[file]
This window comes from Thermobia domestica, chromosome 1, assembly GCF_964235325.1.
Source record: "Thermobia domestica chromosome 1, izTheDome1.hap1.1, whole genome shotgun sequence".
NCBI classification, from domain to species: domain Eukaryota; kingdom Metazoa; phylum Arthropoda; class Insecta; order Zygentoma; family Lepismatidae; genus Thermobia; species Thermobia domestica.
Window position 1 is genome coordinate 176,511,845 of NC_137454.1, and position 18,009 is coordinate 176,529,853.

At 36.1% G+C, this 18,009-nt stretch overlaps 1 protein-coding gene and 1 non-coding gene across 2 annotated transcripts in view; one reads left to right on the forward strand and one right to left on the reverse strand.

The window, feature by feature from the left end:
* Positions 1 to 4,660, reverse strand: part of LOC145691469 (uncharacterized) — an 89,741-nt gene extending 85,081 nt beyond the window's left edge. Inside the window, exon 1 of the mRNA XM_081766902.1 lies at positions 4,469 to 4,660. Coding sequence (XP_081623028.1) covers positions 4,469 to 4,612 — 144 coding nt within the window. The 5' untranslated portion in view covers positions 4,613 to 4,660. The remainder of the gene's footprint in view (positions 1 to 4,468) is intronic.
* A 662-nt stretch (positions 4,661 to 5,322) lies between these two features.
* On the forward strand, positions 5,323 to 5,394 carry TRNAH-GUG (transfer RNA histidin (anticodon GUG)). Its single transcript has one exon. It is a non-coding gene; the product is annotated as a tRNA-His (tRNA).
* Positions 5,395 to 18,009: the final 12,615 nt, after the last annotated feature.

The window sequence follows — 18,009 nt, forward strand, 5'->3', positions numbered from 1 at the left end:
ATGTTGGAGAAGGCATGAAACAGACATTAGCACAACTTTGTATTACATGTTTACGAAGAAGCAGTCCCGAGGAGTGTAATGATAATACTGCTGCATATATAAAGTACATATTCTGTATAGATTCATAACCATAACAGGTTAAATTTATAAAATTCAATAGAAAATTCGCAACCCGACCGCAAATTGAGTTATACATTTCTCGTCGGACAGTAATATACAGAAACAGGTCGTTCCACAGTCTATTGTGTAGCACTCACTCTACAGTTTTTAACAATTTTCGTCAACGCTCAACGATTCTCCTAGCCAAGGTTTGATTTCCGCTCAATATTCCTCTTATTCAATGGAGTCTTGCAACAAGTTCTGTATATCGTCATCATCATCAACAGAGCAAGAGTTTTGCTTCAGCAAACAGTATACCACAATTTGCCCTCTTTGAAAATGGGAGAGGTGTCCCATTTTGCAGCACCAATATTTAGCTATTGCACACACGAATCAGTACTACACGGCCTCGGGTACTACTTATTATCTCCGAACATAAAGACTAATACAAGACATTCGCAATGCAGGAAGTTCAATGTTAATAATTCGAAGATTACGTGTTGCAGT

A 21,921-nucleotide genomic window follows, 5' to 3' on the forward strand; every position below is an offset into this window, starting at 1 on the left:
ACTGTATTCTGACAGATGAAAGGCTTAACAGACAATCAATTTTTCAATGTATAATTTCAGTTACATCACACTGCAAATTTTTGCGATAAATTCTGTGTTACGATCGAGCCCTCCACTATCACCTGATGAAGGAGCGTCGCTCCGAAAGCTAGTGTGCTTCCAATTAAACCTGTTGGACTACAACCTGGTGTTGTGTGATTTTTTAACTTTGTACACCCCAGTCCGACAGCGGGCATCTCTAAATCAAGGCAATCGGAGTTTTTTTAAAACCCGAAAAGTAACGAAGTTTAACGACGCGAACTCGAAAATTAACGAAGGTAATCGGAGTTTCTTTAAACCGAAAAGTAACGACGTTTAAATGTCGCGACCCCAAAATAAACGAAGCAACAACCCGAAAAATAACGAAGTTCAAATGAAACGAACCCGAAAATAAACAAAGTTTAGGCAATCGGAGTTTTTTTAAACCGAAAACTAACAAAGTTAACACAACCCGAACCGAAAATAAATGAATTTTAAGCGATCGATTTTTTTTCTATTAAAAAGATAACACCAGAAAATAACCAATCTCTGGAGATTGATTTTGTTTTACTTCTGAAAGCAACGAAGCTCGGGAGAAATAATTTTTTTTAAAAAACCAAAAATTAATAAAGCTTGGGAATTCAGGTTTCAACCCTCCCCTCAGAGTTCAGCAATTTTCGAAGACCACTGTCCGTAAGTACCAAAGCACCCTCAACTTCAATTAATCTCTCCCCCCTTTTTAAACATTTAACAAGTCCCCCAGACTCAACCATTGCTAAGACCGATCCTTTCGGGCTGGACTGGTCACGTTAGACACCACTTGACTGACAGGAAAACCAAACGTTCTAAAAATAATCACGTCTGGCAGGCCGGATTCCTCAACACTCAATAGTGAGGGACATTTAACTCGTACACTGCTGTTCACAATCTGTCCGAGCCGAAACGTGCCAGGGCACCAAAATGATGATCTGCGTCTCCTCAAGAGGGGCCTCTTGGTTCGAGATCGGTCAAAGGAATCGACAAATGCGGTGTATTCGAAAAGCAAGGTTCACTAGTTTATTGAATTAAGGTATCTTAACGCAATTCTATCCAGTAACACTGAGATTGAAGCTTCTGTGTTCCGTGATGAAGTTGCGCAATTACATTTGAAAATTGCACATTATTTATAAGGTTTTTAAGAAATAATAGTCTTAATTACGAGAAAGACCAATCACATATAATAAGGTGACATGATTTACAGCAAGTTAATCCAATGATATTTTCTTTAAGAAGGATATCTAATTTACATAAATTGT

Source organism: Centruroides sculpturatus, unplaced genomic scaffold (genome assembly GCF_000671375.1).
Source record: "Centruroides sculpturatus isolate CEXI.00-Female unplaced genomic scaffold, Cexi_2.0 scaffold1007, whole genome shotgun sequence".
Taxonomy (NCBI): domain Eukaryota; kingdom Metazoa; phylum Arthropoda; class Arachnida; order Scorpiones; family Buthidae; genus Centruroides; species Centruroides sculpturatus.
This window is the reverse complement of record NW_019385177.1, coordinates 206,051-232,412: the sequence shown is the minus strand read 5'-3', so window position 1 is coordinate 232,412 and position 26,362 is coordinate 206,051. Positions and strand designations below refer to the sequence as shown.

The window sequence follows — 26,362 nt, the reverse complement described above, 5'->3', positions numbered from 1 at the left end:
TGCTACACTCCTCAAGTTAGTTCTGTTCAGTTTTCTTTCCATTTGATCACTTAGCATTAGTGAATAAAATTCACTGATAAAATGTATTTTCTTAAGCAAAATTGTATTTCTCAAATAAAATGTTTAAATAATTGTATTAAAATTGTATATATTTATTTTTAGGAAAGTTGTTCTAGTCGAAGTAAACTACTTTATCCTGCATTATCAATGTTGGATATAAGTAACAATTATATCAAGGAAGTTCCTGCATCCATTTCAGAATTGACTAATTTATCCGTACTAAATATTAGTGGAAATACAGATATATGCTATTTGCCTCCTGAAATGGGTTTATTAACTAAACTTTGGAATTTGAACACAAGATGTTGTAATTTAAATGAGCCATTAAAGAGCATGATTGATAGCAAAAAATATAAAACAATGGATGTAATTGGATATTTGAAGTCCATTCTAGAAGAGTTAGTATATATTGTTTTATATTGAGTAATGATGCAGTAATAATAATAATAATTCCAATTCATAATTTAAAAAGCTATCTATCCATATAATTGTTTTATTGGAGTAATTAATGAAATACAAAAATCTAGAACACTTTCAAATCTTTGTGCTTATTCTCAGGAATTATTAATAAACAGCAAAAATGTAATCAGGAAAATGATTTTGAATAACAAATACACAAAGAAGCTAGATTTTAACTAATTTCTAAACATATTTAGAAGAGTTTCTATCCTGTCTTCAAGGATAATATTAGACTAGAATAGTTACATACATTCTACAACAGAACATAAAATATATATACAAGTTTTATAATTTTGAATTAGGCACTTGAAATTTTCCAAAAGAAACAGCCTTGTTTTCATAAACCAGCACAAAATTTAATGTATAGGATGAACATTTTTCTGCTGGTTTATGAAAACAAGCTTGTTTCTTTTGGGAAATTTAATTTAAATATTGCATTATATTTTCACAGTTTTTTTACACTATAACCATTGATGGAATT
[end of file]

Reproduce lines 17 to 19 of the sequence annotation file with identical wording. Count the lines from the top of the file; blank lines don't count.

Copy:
Taxonomy (NCBI): domain Eukaryota; kingdom Metazoa; phylum Arthropoda; class Arachnida; order Scorpiones; family Buthidae; genus Centruroides; species Centruroides sculpturatus.
This window is the reverse complement of record NW_019385177.1, coordinates 206,051-232,412: the sequence shown is the minus strand read 5'-3', so window position 1 is coordinate 232,412 and position 26,362 is coordinate 206,051. Positions and strand designations below refer to the sequence as shown.

The window sequence follows — 26,362 nt, the reverse complement described above, 5'->3', positions numbered from 1 at the left end: